_images.Items.Add(new Ellipse { Width = 20, Height = 20, Fill = _fillBrush,
                Stroke = _strokeBrush, StrokeThickness = 2, Margin = new Thickness(2) });
        for(int i = 0; i < data.PosIncorrect; i++)
            _images.Items.Add(new Ellipse { Width = 20, Height = 20,
                Stroke = _strokeBrush, StrokeThickness = 2, Margin = new Thickness(2) });
    };
}

The circles are built dynamically using code. This may not be the most “elegant” way of doing it, but it works and suffices for our purposes here.

Evaluating a guess is handled by the Click event handler of the “Guess” button:

private void OnInputGuess(object sender, RoutedEventArgs e) {
    if(_guess.Text.Length != _game.NumLength) {
        _guess.Focus();
        return;
    }

    int posCorrect, posIncorrect;
    bool win = _game.EvalGuess(_guess.Text, out posCorrect, out posIncorrect);
    _guesses.Add(new GuessItem { Guess = _guess.Text, PosCorrect = posCorrect, PosIncorrect = posIncorrect });
    _guess.Text = string.Empty;
    if(win)
        GameOver(true);
}

The game’s EvalGuess method is consulted, and then a GuessItem object is constructed based on the results and added to the ObservableCollection that is bound to the ItemsControl, so that the results appear immediately.

Running & Debugging the Application

The installed tools allow selecting the target device that we want to deploy to. This is the emulator by default, but we can switch to the actual device (now that I have it…).

image

Debugging is pretty straightforward. You can set breakpoints, inspect variables, etc. whether you’re running on the emulator or the actual device. If running on the device, your app is added to the all applications list and you can run it independently like any other.

If you want to put your creation to the marketplace, you’ll need to tackle a few more details, but that’s for another post.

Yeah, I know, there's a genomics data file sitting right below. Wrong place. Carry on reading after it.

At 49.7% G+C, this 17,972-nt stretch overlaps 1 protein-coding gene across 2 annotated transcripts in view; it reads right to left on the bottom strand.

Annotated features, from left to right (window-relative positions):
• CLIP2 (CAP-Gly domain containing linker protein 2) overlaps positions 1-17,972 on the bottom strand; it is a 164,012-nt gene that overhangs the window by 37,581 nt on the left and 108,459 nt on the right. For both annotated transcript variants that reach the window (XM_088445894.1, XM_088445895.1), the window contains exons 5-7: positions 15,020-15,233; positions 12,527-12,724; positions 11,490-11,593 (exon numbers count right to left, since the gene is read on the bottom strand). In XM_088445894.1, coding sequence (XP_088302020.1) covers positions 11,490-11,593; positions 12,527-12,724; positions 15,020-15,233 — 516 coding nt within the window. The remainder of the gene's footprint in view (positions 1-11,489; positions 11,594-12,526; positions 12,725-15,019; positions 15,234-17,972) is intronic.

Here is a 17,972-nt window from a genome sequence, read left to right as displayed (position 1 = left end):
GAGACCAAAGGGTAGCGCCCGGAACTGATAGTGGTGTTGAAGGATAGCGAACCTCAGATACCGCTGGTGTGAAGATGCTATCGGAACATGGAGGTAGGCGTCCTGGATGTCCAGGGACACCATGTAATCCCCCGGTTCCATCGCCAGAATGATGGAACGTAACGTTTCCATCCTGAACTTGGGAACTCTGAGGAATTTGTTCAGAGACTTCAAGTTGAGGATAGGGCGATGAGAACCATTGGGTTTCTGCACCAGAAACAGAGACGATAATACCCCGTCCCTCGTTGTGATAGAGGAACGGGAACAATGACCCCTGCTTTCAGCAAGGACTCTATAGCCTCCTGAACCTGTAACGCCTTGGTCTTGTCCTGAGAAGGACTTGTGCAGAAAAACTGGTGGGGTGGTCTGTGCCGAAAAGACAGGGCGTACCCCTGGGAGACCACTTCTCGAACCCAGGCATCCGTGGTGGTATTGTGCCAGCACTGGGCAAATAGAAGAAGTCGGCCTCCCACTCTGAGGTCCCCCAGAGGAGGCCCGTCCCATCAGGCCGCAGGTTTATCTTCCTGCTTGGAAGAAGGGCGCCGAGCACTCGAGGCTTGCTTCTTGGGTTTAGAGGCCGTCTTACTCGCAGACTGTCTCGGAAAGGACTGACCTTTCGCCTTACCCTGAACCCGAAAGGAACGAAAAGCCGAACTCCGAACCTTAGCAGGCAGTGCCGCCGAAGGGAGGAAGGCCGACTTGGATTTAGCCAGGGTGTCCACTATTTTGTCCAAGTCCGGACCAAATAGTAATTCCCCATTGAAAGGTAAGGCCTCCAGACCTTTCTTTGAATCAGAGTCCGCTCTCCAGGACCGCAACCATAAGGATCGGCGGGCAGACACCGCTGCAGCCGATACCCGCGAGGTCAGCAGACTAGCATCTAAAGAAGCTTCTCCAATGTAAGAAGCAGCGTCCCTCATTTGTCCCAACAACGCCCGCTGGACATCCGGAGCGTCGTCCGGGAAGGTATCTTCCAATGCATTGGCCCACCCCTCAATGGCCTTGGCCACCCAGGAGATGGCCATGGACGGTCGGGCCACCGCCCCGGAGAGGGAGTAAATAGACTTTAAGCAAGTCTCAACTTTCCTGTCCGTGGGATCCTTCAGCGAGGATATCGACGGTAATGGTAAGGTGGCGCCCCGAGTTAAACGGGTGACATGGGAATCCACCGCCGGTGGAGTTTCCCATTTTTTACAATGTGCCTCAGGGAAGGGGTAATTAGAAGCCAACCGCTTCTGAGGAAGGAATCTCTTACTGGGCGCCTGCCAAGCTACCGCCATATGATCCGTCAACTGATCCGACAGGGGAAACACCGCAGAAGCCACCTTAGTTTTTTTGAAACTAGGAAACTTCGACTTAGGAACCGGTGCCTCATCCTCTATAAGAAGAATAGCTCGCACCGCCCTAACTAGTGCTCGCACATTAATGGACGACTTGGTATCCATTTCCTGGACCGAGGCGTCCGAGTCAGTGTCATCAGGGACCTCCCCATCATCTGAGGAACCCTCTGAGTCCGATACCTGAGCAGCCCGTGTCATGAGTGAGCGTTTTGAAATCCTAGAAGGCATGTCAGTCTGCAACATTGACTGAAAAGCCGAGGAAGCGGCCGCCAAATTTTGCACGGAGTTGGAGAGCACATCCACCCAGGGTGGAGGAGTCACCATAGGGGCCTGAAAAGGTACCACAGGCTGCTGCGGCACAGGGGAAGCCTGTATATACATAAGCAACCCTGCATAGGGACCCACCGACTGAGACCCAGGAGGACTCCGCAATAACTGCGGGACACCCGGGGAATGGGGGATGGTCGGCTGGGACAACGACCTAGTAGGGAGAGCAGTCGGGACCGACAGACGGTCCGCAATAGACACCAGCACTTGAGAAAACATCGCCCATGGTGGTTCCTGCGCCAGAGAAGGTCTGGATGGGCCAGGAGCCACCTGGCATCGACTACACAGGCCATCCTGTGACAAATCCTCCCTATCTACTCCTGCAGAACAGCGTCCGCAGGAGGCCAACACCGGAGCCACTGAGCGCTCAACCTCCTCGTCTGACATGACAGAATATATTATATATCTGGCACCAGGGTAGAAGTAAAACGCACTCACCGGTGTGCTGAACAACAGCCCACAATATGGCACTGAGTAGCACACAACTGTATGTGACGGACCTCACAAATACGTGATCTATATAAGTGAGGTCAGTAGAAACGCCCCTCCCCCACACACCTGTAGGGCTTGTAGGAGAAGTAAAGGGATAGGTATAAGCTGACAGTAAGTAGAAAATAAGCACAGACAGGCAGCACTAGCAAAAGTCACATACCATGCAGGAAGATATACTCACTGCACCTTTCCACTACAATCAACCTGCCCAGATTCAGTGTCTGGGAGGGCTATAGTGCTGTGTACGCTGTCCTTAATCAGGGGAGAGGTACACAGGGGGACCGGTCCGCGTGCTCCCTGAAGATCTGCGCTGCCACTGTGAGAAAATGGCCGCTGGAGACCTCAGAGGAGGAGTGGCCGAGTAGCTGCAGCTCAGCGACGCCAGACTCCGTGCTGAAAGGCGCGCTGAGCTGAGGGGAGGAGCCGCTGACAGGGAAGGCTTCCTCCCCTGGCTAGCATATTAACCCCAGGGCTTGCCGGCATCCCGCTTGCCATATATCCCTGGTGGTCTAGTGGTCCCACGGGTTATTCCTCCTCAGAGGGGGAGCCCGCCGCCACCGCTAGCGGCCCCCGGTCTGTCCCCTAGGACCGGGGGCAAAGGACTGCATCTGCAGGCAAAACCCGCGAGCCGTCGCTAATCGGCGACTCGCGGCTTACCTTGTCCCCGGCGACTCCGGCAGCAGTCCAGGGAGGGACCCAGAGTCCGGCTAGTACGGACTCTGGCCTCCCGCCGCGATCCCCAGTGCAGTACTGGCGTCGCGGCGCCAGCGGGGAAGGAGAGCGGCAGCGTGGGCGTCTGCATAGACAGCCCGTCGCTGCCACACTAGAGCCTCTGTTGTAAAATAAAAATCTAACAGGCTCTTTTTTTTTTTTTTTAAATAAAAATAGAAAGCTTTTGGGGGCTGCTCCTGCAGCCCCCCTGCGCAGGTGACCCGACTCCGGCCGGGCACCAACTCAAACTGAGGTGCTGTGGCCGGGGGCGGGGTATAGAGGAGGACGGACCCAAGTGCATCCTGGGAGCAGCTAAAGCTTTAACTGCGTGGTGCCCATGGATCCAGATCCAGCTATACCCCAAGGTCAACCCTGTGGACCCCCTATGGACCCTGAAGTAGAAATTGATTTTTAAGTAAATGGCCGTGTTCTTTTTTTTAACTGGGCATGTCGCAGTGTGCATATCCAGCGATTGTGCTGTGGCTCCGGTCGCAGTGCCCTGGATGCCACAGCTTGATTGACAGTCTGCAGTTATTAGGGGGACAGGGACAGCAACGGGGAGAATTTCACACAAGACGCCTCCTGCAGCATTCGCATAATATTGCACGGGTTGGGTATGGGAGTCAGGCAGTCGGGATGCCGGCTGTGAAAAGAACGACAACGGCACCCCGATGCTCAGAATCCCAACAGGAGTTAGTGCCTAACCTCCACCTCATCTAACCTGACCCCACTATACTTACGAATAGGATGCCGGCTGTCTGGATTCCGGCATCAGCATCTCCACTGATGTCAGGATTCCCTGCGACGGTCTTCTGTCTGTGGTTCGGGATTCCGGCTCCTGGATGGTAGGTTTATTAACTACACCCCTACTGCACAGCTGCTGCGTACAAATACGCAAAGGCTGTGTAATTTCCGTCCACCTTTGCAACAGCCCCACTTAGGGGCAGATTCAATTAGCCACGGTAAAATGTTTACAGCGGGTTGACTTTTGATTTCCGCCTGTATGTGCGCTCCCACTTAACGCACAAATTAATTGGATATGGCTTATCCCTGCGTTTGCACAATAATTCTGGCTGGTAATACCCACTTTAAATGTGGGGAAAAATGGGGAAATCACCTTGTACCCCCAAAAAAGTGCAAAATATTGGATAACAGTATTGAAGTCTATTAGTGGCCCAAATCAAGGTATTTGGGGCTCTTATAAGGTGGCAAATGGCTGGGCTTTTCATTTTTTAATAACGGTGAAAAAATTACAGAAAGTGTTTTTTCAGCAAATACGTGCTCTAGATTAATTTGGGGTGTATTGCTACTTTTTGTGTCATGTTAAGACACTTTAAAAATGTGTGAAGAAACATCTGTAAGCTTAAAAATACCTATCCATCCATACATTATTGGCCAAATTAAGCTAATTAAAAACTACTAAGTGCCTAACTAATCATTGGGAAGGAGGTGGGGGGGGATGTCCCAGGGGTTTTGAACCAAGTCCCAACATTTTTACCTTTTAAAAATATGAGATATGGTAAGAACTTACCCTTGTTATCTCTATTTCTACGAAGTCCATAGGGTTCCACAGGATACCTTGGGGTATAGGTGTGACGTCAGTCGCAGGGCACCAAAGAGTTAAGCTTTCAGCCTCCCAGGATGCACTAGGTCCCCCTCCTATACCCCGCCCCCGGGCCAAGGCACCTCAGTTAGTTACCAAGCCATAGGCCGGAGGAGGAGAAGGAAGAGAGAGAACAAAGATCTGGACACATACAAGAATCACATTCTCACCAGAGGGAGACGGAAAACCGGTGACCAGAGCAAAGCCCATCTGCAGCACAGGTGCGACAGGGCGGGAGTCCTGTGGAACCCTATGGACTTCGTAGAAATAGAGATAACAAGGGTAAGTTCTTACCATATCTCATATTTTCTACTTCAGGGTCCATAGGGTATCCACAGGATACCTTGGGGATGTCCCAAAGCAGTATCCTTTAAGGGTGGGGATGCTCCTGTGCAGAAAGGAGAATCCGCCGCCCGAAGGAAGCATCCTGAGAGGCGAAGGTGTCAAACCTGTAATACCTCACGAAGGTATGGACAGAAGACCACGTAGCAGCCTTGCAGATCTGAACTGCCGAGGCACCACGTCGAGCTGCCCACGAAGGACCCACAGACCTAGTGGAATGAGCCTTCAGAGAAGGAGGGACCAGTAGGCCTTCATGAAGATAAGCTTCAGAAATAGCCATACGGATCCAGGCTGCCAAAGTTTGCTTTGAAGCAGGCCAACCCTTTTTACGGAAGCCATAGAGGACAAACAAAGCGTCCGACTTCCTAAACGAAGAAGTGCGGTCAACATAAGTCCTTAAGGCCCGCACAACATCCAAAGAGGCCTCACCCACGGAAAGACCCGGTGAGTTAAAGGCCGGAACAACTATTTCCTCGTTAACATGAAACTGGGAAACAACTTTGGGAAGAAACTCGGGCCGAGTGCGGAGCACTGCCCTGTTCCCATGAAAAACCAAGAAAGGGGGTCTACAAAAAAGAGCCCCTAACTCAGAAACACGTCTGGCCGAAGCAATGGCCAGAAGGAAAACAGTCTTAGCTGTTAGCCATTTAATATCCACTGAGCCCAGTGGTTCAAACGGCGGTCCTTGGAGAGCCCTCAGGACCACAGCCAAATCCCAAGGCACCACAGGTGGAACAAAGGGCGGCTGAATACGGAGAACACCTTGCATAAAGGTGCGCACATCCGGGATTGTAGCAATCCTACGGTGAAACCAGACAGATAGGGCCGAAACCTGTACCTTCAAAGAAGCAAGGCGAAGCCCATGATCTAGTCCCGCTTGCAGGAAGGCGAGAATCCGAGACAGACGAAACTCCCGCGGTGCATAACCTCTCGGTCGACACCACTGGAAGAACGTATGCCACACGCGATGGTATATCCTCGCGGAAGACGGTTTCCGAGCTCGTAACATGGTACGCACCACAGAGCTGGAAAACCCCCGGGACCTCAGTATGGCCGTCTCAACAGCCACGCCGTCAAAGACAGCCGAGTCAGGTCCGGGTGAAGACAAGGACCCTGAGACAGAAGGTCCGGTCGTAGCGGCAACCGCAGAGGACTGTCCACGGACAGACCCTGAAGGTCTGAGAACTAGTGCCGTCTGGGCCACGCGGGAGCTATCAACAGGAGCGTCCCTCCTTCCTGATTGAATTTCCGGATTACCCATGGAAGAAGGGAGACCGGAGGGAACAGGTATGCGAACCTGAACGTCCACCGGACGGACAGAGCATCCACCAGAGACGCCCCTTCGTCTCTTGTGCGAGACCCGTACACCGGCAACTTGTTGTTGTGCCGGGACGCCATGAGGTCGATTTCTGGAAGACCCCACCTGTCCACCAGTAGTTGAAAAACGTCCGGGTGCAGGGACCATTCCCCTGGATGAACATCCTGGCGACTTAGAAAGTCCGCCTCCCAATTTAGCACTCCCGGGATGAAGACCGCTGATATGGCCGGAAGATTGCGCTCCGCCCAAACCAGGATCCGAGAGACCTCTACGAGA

Other Points of Interest

The TextBox used is just a textbox, but on a phone device the SIP keyboard appears. It’s possible to indicate to WP7 which keyboard style you prefer. In this case, we just need digits, so using the “default” keyboard is inconvenient, causing the player to type way too much and be annoyed. Here’s how we can choose a different set:

<TextBox Width="150" x:Name="_guess" MaxLength="4" TabIndex="0" Background="Green">
    <TextBox.InputScope>
        <InputScope>
            <InputScopeName NameValue="TelephoneNumber" />
        </InputScope>
    </TextBox.InputScope
>
</
TextBox
>

The countdown is handled by a DispatcherTimer object, firing at 1 second intervals. It’s activated when a new game starts:

private void StartNewGame() {
    _game = new GuessNumberGame(4);
    _gameTime = MaximumGameTime;
    _guesses.Clear();
    _timer.Start();
    IsGameRunning = true;
}

It’s configured in the constructor of MainPage. First, some fields:

DispatcherTimer _timer = new DispatcherTimer { Interval = TimeSpan.FromSeconds(1) };
int _gameTime;

Next, handling the Tick event:

_timer.Tick += (s, e) => {
    if(–_gameTime == 0) {
        GameOver(false);
    }
    else
        Caption = string.Format("{0}:{1:D2} Remain", _gameTime / 60, _gameTime % 60);
};

Here’s a link to the entire Solution.